However, Al Jazeera's Hamish MacDonald, reporting from the Afghan capital Kabul, said there have been indications that the extra US troop deployment may have been put on hold.

"We've spoken to the US military in Afghanistan, and they've indicated to us that nothing is guaranteed ... its all dependent on a number of factors, including approval from the new president," our correspondent said.

The White House has made no official statement but US media reports say Barack Obama, the US president, was not pleased with preliminary plans for the troops laid by his generals.

Engaging the Taliban

Pakistan has already deployed more than 1,000 troops along its 2,500km border with Afghanistan, but the Afghan government says that force is insufficient.

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Security to dominate US envoy's visit to Pakistan

Holbrooke will remain in Pakistan for three days before moving on to neighbouring Afghanistan to continue the security talks.

He told Nato and European delegates in Munich that a new approach was needed to address the situation in Afghanistan.

"What is required in my view is new ideas, better co-ordination within the US government, better co-ordination with our Nato allies and other concerned countries and the time to get it right."

Hamid Karzai, the Afghan president, said he wanted to engage the Taliban in the political process.

"We will invite all those Taliban who are not part of al-Qaeda, who are not part of terrorist networks, who want to return to their country ... to come back to their country," Karzai said, calling on the fighters to lay down their arms.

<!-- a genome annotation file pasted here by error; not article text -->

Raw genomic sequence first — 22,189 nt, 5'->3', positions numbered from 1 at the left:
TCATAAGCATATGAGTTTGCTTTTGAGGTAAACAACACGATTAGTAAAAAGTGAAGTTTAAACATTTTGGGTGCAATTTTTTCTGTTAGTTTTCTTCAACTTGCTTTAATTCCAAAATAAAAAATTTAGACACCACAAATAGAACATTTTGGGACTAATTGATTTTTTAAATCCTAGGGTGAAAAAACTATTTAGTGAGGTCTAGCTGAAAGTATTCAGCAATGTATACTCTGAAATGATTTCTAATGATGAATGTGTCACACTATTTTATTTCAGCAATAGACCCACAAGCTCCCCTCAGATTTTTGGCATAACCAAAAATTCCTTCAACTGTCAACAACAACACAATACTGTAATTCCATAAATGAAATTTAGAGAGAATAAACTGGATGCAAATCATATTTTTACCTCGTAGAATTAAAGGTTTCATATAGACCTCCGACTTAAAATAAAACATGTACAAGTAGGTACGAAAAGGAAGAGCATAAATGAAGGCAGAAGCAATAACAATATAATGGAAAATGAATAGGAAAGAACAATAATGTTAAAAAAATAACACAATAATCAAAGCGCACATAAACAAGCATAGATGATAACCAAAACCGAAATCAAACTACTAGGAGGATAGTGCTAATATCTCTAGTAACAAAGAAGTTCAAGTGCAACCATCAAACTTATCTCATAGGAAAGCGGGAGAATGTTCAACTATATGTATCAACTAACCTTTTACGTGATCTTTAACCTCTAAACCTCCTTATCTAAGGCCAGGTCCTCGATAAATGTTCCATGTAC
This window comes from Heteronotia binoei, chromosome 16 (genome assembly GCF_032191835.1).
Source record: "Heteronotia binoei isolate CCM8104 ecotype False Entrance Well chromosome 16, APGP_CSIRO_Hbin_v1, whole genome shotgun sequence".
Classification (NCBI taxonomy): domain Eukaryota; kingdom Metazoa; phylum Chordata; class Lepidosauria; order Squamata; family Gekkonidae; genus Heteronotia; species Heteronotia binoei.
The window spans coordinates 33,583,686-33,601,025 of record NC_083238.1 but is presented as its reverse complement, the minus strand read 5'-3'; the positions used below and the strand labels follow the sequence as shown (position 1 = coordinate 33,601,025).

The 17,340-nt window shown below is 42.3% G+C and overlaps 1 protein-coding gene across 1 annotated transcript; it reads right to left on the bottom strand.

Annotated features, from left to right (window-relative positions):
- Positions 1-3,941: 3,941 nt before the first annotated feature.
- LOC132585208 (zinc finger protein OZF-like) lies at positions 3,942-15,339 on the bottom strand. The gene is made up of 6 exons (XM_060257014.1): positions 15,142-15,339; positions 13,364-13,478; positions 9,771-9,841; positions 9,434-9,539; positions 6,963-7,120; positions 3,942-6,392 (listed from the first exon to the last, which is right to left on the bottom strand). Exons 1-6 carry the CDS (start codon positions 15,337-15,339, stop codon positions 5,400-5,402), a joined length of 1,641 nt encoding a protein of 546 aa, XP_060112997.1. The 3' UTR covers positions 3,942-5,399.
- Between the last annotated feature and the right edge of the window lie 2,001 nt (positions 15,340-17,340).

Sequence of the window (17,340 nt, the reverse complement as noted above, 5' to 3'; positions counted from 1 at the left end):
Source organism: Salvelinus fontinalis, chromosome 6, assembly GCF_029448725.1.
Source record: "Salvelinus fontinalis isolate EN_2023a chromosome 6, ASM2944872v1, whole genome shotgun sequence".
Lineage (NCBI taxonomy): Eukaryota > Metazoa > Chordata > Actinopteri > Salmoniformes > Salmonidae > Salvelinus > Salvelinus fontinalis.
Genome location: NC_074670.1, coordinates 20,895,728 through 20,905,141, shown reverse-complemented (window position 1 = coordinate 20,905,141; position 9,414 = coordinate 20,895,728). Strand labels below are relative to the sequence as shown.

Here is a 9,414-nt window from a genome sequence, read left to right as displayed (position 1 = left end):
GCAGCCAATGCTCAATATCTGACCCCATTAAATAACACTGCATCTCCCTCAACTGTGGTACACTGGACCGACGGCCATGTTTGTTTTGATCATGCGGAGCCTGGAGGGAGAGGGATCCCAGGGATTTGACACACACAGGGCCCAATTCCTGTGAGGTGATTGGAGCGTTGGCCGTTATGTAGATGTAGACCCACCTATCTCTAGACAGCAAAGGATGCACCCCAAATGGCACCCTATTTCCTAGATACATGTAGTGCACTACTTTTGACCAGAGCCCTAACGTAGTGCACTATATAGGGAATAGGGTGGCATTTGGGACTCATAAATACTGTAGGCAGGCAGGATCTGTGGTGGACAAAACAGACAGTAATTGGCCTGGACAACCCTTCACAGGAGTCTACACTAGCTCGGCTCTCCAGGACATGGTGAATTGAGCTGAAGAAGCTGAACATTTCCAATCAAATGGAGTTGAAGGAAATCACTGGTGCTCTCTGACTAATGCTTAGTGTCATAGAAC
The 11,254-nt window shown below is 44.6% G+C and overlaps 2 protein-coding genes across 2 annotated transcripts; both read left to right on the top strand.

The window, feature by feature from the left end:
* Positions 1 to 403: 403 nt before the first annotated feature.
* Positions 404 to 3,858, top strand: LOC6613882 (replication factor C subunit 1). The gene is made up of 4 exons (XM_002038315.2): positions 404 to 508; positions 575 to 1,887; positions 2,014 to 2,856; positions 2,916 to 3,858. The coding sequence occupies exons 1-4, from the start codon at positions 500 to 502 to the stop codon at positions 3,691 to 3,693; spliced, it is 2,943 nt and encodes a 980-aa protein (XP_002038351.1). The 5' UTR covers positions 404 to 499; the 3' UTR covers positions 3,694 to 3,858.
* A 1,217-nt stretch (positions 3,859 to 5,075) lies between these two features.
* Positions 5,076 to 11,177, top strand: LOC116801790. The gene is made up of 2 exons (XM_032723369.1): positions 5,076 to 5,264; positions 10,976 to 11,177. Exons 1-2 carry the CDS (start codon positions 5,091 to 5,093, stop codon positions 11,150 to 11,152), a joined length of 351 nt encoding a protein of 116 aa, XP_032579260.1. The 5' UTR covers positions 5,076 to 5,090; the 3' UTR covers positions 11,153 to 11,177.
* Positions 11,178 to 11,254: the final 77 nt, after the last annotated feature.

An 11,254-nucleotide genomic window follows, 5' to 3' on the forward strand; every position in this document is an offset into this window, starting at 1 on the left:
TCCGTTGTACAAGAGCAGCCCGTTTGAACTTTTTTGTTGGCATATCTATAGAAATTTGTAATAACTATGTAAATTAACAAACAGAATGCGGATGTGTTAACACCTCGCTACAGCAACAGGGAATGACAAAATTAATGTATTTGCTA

"There is no way that we can succeed in the way we want to, in the right time, without some form of reconciliation."

Diminished support

Al Jazeera's Mark Seddon, reporting from Munich, said hearing from the different speakers, it appeared that the aim of agreeing on a common strategy seemed to be some way off.

Karzai said his call had to be part of a larger peacemaking effort for Afghanistan and that foreign forces in the country should do more to prevent civilian casualties which have caused widespread anger among Afghans.

The Afghan president, who is due to take part in elections in August, has seen local and international support dwindle in recent months amid an upsurge in attacks from the Taliban, allegations of government corruption and an increase in opium production in the country.

His call for reconciliation with the Taliban could be part of a strategy to shore up his flagging presidency and convince international partners that he is the best person to lead Afghanistan, our correspondent MacDonald said.